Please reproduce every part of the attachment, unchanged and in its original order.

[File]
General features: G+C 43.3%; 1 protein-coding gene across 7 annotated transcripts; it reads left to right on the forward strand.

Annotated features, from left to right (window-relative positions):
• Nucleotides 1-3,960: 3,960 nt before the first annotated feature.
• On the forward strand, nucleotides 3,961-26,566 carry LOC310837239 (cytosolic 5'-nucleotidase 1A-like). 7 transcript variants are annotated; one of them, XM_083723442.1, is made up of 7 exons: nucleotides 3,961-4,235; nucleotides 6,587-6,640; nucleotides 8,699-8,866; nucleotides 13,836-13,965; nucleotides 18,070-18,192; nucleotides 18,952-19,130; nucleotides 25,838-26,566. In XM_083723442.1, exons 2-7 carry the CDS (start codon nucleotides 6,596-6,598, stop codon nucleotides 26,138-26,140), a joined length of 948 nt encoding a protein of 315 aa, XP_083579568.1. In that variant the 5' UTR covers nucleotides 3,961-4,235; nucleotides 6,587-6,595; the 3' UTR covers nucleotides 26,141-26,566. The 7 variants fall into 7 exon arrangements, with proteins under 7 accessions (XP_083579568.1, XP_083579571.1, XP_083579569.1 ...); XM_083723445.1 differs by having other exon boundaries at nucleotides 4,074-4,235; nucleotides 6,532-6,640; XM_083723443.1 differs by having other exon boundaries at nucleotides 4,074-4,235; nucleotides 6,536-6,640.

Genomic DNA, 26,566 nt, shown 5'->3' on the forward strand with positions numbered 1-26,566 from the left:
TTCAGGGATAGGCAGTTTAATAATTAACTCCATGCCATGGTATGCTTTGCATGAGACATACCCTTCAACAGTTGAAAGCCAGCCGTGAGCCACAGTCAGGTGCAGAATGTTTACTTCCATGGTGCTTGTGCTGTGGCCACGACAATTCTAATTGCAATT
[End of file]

General features: G+C 43.3%; 1 protein-coding gene across 7 annotated transcripts; it reads left to right on the forward strand.

Annotated features, from left to right (window-relative positions):
• Nucleotides 1-3,960: 3,960 nt before the first annotated feature.
• On the forward strand, nucleotides 3,961-26,566 carry LOC310837239 (cytosolic 5'-nucleotidase 1A-like). 7 transcript variants are annotated; one of them, XM_083723442.1, is made up of 7 exons: nucleotides 3,961-4,235; nucleotides 6,587-6,640; nucleotides 8,699-8,866; nucleotides 13,836-13,965; nucleotides 18,070-18,192; nucleotides 18,952-19,130; nucleotides 25,838-26,566. In XM_083723442.1, exons 2-7 carry the CDS (start codon nucleotides 6,596-6,598, stop codon nucleotides 26,138-26,140), a joined length of 948 nt encoding a protein of 315 aa, XP_083579568.1. In that variant the 5' UTR covers nucleotides 3,961-4,235; nucleotides 6,587-6,595; the 3' UTR covers nucleotides 26,141-26,566. The 7 variants fall into 7 exon arrangements, with proteins under 7 accessions (XP_083579568.1, XP_083579571.1, XP_083579569.1 ...); XM_083723445.1 differs by having other exon boundaries at nucleotides 4,074-4,235; nucleotides 6,532-6,640; XM_083723443.1 differs by having other exon boundaries at nucleotides 4,074-4,235; nucleotides 6,536-6,640.

Genomic DNA, 26,566 nt, shown 5'->3' on the forward strand with positions numbered 1-26,566 from the left:
TTCAGGGATAGGCAGTTTAATAATTAACTCCATGCCATGGTATGCTTTGCATGAGACATACCCTTCAACAGTTGAAAGCCAGCCGTGAGCCACAGTCAGGTGCAGAATGTTTACTTCCATGGTGCTTGTGCTGTGGCCACGACAATTCTAATTGCAATT